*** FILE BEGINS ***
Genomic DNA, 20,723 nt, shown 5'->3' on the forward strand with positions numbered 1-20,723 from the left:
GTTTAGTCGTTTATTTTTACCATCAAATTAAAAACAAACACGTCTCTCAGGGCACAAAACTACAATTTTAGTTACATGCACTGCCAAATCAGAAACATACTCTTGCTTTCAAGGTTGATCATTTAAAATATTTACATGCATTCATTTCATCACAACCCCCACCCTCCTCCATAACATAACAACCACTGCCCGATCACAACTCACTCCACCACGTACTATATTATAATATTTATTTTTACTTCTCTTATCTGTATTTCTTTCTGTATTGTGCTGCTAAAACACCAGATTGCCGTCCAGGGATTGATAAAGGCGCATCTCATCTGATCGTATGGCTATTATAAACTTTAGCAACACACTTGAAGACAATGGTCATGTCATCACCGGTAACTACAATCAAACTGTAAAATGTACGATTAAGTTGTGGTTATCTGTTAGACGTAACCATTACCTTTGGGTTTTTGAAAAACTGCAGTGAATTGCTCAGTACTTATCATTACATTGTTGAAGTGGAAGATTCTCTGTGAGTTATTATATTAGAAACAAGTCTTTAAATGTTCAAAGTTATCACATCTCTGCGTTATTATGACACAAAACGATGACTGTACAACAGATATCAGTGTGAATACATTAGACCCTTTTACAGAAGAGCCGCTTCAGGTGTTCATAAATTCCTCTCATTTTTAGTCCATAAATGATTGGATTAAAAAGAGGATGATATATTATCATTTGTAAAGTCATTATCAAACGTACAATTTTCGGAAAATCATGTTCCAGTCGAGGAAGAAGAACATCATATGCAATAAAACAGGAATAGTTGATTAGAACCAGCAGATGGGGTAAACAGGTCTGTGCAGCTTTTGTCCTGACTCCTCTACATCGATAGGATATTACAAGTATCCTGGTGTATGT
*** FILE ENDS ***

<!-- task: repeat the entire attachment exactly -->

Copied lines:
Genomic DNA, 20,723 nt, shown 5'->3' on the forward strand with positions numbered 1-20,723 from the left:
GTTTAGTCGTTTATTTTTACCATCAAATTAAAAACAAACACGTCTCTCAGGGCACAAAACTACAATTTTAGTTACATGCACTGCCAAATCAGAAACATACTCTTGCTTTCAAGGTTGATCATTTAAAATATTTACATGCATTCATTTCATCACAACCCCCACCCTCCTCCATAACATAACAACCACTGCCCGATCACAACTCACTCCACCACGTACTATATTATAATATTTATTTTTACTTCTCTTATCTGTATTTCTTTCTGTATTGTGCTGCTAAAACACCAGATTGCCGTCCAGGGATTGATAAAGGCGCATCTCATCTGATCGTATGGCTATTATAAACTTTAGCAACACACTTGAAGACAATGGTCATGTCATCACCGGTAACTACAATCAAACTGTAAAATGTACGATTAAGTTGTGGTTATCTGTTAGACGTAACCATTACCTTTGGGTTTTTGAAAAACTGCAGTGAATTGCTCAGTACTTATCATTACATTGTTGAAGTGGAAGATTCTCTGTGAGTTATTATATTAGAAACAAGTCTTTAAATGTTCAAAGTTATCACATCTCTGCGTTATTATGACACAAAACGATGACTGTACAACAGATATCAGTGTGAATACATTAGACCCTTTTACAGAAGAGCCGCTTCAGGTGTTCATAAATTCCTCTCATTTTTAGTCCATAAATGATTGGATTAAAAAGAGGATGATATATTATCATTTGTAAAGTCATTATCAAACGTACAATTTTCGGAAAATCATGTTCCAGTCGAGGAAGAAGAACATCATATGCAATAAAACAGGAATAGTTGATTAGAACCAGCAGATGGGGTAAACAGGTCTGTGCAGCTTTTGTCCTGACTCCTCTACATCGATAGGATATTACAAGTATCCTGGTGTATGT